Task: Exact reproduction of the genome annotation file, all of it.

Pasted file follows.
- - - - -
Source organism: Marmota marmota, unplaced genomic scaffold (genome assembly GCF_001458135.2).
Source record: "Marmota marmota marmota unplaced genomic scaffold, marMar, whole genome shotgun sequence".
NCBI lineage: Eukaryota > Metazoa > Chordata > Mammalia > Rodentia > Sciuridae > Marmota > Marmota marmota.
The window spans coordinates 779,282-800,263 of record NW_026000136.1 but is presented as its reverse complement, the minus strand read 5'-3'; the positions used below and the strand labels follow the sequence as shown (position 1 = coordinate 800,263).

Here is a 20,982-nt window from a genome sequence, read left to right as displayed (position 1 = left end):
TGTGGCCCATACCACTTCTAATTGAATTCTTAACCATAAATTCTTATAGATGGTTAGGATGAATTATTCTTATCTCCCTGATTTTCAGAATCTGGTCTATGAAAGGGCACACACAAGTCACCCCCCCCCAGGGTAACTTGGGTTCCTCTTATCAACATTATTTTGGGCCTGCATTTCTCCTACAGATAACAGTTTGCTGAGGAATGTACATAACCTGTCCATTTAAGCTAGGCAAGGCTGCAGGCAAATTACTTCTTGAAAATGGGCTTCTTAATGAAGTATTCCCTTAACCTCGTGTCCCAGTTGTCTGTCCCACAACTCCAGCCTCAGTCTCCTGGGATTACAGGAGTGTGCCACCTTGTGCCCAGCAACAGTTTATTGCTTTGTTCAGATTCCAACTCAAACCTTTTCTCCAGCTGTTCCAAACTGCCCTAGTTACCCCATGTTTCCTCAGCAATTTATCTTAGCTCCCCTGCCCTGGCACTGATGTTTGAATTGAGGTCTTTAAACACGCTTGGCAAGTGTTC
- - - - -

Source organism: Marmota marmota, unplaced genomic scaffold (genome assembly GCF_001458135.2).
Source record: "Marmota marmota marmota unplaced genomic scaffold, marMar, whole genome shotgun sequence".
NCBI lineage: Eukaryota > Metazoa > Chordata > Mammalia > Rodentia > Sciuridae > Marmota > Marmota marmota.
The window spans coordinates 779,282-800,263 of record NW_026000136.1 but is presented as its reverse complement, the minus strand read 5'-3'; the positions used below and the strand labels follow the sequence as shown (position 1 = coordinate 800,263).

Here is a 20,982-nt window from a genome sequence, read left to right as displayed (position 1 = left end):
TGTGGCCCATACCACTTCTAATTGAATTCTTAACCATAAATTCTTATAGATGGTTAGGATGAATTATTCTTATCTCCCTGATTTTCAGAATCTGGTCTATGAAAGGGCACACACAAGTCACCCCCCCCCAGGGTAACTTGGGTTCCTCTTATCAACATTATTTTGGGCCTGCATTTCTCCTACAGATAACAGTTTGCTGAGGAATGTACATAACCTGTCCATTTAAGCTAGGCAAGGCTGCAGGCAAATTACTTCTTGAAAATGGGCTTCTTAATGAAGTATTCCCTTAACCTCGTGTCCCAGTTGTCTGTCCCACAACTCCAGCCTCAGTCTCCTGGGATTACAGGAGTGTGCCACCTTGTGCCCAGCAACAGTTTATTGCTTTGTTCAGATTCCAACTCAAACCTTTTCTCCAGCTGTTCCAAACTGCCCTAGTTACCCCATGTTTCCTCAGCAATTTATCTTAGCTCCCCTGCCCTGGCACTGATGTTTGAATTGAGGTCTTTAAACACGCTTGGCAAGTGTTC